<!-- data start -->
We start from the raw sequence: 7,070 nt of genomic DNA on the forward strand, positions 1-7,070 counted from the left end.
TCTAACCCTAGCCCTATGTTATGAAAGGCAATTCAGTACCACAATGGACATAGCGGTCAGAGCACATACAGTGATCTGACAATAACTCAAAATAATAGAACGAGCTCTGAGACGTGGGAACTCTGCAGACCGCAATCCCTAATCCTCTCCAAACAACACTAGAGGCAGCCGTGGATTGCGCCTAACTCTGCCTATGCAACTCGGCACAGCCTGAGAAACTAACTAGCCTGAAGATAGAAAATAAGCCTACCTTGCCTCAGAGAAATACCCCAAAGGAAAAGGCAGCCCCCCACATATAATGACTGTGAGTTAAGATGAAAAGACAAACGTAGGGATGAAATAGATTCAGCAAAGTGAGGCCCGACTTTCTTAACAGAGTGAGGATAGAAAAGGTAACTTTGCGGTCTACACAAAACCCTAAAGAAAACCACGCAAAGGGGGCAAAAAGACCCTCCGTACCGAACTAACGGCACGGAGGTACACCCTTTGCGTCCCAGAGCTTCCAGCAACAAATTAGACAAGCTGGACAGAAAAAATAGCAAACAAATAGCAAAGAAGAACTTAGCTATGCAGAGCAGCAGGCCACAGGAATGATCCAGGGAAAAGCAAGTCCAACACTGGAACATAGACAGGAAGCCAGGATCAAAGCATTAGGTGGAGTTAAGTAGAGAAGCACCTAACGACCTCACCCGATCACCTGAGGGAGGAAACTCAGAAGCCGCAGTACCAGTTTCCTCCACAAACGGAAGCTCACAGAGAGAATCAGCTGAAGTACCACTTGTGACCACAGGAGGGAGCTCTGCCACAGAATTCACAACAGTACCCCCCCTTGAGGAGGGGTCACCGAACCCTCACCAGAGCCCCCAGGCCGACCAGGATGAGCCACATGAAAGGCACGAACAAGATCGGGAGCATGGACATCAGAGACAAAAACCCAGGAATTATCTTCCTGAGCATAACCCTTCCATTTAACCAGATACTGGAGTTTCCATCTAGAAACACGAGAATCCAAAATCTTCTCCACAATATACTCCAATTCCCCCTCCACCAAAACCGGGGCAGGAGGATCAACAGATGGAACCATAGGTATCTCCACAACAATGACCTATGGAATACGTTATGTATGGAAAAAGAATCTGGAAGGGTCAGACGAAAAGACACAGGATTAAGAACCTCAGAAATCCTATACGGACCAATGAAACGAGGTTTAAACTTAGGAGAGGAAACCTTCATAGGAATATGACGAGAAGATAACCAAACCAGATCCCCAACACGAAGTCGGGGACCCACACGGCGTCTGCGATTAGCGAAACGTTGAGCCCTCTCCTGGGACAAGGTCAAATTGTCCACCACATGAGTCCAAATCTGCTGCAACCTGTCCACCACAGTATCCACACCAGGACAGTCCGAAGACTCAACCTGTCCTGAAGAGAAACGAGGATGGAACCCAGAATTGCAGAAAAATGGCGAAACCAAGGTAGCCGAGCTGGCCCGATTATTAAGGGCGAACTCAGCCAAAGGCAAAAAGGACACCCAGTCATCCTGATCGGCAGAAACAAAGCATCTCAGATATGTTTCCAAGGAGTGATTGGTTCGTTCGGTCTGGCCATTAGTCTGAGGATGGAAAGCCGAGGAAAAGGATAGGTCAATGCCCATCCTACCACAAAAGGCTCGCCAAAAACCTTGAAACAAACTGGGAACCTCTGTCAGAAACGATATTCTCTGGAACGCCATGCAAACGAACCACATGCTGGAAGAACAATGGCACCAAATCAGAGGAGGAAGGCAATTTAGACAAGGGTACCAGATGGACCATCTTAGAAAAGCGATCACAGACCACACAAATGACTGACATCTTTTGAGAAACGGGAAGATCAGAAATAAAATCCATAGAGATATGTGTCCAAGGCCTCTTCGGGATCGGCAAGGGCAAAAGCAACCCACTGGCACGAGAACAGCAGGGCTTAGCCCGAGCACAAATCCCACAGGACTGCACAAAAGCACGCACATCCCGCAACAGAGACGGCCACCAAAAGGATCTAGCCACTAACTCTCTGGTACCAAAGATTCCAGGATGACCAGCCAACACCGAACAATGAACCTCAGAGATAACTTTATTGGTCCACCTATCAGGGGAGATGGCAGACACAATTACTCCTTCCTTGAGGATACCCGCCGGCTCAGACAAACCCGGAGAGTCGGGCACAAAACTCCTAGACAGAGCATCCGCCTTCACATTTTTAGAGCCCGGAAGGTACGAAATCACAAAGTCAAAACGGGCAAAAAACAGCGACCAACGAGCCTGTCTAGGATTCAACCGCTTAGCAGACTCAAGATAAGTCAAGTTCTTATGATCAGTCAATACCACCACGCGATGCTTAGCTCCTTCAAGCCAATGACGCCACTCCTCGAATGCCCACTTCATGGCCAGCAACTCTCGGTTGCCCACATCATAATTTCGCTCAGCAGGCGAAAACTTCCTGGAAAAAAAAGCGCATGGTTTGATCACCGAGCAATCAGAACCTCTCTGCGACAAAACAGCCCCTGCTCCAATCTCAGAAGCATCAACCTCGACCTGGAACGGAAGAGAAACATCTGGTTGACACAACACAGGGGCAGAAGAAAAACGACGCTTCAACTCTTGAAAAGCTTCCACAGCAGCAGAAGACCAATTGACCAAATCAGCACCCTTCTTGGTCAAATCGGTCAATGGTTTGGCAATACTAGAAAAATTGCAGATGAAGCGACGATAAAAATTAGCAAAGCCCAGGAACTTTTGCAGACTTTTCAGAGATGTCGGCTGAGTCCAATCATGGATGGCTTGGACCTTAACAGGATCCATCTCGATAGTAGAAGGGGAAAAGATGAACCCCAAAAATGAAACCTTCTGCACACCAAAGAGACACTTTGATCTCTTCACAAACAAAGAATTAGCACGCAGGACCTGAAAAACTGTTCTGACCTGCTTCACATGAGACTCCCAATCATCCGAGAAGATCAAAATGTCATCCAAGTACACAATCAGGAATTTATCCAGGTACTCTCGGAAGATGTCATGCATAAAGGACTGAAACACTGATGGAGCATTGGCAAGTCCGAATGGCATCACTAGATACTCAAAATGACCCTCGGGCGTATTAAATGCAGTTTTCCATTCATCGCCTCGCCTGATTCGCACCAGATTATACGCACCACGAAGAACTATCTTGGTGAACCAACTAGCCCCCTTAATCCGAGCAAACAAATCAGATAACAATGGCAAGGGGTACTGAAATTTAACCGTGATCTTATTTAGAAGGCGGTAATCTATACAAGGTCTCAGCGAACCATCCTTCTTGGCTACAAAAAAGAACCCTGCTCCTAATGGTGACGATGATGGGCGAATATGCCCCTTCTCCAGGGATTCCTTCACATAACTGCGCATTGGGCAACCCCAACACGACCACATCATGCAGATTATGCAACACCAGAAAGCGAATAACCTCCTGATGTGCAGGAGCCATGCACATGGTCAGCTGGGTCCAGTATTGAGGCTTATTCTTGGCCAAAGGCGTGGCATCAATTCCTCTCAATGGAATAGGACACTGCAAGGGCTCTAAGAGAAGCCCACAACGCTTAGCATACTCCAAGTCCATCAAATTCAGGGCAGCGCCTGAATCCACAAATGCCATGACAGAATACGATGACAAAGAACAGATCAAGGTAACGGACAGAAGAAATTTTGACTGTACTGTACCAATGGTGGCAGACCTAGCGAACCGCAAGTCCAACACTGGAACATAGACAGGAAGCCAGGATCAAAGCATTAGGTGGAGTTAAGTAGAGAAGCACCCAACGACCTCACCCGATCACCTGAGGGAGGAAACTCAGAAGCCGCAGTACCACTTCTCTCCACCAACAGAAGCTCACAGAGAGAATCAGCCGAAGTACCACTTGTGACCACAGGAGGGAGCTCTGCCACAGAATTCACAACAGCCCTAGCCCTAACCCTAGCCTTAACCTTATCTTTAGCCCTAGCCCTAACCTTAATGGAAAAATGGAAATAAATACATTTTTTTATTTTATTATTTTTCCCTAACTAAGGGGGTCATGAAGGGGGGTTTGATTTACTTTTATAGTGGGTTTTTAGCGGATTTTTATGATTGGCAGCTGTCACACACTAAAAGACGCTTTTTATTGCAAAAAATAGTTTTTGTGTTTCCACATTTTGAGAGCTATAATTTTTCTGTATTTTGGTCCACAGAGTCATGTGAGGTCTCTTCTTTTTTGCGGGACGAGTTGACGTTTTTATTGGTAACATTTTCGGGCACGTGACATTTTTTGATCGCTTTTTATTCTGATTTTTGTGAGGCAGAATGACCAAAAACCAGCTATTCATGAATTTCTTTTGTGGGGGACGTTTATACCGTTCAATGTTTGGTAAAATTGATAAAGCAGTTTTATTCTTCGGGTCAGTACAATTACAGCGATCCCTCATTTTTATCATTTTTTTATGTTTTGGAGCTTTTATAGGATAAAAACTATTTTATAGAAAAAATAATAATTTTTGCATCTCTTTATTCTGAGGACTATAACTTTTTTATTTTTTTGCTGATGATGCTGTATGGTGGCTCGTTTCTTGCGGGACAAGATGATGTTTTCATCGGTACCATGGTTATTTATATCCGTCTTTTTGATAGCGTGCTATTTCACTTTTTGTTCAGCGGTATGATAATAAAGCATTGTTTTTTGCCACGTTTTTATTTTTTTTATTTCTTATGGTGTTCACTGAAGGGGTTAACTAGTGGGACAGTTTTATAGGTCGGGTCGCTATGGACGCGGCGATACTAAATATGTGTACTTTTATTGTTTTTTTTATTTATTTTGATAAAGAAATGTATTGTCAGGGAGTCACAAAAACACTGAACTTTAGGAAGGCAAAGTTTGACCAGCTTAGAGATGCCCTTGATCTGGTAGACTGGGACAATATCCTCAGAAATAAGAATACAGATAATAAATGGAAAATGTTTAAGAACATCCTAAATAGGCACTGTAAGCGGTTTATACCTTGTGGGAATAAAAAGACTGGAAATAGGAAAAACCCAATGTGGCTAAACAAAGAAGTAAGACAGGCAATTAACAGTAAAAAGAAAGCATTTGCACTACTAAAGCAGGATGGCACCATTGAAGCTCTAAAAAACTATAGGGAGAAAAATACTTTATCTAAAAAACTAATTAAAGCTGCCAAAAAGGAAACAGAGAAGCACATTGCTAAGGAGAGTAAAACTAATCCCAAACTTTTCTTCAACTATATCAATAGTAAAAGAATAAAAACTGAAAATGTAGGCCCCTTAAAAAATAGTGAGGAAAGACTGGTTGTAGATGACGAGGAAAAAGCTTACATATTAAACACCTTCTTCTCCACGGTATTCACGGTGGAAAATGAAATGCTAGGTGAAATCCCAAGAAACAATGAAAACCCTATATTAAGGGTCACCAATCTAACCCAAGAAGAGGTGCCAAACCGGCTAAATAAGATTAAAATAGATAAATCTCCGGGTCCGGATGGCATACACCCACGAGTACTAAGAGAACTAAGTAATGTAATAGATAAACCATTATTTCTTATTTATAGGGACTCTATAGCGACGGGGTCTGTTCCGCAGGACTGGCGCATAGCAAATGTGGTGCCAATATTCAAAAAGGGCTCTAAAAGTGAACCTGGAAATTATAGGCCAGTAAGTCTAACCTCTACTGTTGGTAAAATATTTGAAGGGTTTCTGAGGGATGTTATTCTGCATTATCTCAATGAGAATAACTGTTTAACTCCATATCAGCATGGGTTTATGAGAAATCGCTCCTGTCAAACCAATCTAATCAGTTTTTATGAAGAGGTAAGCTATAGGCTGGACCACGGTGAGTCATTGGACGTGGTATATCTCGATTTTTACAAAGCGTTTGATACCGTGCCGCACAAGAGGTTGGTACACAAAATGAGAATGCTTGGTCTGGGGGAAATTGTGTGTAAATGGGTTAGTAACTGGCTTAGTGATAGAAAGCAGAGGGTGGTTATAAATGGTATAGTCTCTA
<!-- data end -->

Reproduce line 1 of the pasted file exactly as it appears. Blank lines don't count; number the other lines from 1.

We start from the raw sequence: 7,070 nt of genomic DNA on the forward strand, positions 1-7,070 counted from the left end.